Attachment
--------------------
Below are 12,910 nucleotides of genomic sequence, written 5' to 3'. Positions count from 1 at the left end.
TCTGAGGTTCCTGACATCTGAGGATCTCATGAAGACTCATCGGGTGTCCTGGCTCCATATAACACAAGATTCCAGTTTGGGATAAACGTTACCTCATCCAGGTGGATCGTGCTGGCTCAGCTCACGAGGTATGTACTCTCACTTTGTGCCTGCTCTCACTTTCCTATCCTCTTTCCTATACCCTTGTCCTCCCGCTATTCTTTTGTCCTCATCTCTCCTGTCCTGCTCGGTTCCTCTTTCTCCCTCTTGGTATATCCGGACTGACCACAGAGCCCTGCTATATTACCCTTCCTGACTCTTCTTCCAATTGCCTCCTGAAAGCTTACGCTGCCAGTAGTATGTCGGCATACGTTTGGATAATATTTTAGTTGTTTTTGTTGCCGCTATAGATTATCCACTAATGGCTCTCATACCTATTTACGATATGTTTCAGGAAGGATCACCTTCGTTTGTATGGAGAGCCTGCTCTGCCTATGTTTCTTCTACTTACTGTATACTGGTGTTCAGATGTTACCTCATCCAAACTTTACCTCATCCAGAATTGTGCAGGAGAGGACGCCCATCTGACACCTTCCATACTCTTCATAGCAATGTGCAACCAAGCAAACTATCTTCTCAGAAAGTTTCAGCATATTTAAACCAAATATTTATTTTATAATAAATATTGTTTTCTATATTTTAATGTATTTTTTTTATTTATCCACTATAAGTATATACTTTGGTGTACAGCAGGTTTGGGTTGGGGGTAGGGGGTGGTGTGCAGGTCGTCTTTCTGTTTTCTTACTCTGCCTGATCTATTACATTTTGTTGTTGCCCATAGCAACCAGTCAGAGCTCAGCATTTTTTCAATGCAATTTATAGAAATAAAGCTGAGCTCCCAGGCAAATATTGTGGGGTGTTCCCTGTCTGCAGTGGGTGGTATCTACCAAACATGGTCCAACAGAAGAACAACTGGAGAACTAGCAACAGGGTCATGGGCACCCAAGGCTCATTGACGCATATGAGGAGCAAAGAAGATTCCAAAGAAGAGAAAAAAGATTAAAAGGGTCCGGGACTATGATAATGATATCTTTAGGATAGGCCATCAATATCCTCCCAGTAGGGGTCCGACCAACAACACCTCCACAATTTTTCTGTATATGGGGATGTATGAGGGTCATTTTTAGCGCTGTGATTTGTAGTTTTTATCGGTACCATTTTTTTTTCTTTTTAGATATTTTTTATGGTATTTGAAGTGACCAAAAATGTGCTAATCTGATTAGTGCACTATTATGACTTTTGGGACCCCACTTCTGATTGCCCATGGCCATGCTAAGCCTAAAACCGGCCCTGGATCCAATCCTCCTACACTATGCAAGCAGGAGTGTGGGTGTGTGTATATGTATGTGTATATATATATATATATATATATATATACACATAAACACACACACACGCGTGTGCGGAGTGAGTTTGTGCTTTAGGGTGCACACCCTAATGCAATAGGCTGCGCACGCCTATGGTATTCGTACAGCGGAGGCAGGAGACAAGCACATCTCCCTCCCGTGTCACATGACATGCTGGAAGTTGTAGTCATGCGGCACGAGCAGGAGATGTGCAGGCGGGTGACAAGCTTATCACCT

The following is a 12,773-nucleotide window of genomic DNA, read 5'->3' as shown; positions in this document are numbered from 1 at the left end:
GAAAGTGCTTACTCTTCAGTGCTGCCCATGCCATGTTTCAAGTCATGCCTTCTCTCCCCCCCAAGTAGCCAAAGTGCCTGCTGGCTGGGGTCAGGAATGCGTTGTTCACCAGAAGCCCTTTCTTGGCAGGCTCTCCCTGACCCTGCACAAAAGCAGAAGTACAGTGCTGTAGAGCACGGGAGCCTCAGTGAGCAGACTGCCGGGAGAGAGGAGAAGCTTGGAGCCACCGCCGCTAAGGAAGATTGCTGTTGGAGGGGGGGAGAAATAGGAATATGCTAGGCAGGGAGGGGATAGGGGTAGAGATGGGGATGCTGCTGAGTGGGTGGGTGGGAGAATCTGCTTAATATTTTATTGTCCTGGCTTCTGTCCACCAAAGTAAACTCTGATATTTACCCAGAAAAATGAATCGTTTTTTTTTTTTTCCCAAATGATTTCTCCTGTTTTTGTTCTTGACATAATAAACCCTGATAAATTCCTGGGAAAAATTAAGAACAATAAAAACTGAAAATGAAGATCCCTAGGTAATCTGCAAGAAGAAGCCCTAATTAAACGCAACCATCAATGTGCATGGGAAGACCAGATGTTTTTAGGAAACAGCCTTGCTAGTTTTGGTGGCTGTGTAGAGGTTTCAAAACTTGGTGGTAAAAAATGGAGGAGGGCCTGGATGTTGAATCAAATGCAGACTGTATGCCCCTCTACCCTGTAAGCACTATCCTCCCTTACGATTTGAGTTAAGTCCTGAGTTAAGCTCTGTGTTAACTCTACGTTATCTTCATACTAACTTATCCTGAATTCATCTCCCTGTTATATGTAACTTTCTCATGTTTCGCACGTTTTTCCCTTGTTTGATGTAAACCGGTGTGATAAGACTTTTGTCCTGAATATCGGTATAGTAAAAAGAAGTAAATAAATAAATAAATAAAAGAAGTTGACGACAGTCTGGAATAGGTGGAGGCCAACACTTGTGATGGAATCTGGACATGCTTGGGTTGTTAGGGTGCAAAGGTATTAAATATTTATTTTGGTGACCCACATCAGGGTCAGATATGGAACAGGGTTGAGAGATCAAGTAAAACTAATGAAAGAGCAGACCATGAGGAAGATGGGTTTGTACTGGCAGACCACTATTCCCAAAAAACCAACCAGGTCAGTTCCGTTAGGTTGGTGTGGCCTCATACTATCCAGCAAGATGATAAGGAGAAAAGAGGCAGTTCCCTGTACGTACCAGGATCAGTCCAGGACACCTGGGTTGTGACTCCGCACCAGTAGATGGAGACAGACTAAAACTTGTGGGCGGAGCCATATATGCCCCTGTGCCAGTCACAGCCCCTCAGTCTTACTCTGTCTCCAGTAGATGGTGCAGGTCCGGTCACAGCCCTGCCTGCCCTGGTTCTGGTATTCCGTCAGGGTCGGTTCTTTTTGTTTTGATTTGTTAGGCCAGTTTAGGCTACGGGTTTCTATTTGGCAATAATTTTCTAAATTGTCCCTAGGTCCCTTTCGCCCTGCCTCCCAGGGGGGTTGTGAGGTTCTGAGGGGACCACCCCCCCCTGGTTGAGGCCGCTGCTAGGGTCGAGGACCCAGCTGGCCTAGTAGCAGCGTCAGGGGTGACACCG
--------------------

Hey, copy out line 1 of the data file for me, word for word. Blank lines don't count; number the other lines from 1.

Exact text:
Below are 12,910 nucleotides of genomic sequence, written 5' to 3'. Positions count from 1 at the left end.